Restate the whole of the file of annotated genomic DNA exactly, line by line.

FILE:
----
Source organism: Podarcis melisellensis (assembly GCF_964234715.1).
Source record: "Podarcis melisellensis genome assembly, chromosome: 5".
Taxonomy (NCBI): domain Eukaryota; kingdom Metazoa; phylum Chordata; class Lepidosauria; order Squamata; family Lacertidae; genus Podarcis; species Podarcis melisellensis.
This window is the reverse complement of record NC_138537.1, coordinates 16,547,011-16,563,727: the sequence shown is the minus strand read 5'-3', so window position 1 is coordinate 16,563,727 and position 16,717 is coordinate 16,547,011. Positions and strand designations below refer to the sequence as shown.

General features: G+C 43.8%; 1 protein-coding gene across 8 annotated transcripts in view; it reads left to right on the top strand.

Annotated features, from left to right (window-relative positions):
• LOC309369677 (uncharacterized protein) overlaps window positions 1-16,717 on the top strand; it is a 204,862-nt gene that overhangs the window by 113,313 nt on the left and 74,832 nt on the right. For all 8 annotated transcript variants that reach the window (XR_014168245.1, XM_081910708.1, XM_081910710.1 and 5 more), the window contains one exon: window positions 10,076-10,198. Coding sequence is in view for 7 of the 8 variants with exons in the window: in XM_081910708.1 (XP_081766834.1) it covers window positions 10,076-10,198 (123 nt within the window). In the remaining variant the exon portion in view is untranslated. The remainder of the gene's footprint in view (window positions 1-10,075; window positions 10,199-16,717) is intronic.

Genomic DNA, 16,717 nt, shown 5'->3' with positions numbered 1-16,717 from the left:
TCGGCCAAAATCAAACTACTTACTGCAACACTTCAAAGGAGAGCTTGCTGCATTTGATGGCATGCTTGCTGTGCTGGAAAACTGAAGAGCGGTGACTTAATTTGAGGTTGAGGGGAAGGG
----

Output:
Source organism: Podarcis melisellensis (assembly GCF_964234715.1).
Source record: "Podarcis melisellensis genome assembly, chromosome: 5".
Taxonomy (NCBI): domain Eukaryota; kingdom Metazoa; phylum Chordata; class Lepidosauria; order Squamata; family Lacertidae; genus Podarcis; species Podarcis melisellensis.
This window is the reverse complement of record NC_138537.1, coordinates 16,547,011-16,563,727: the sequence shown is the minus strand read 5'-3', so window position 1 is coordinate 16,563,727 and position 16,717 is coordinate 16,547,011. Positions and strand designations below refer to the sequence as shown.

General features: G+C 43.8%; 1 protein-coding gene across 8 annotated transcripts in view; it reads left to right on the top strand.

Annotated features, from left to right (window-relative positions):
• LOC309369677 (uncharacterized protein) overlaps window positions 1-16,717 on the top strand; it is a 204,862-nt gene that overhangs the window by 113,313 nt on the left and 74,832 nt on the right. For all 8 annotated transcript variants that reach the window (XR_014168245.1, XM_081910708.1, XM_081910710.1 and 5 more), the window contains one exon: window positions 10,076-10,198. Coding sequence is in view for 7 of the 8 variants with exons in the window: in XM_081910708.1 (XP_081766834.1) it covers window positions 10,076-10,198 (123 nt within the window). In the remaining variant the exon portion in view is untranslated. The remainder of the gene's footprint in view (window positions 1-10,075; window positions 10,199-16,717) is intronic.

Genomic DNA, 16,717 nt, shown 5'->3' with positions numbered 1-16,717 from the left:
TCGGCCAAAATCAAACTACTTACTGCAACACTTCAAAGGAGAGCTTGCTGCATTTGATGGCATGCTTGCTGTGCTGGAAAACTGAAGAGCGGTGACTTAATTTGAGGTTGAGGGGAAGGG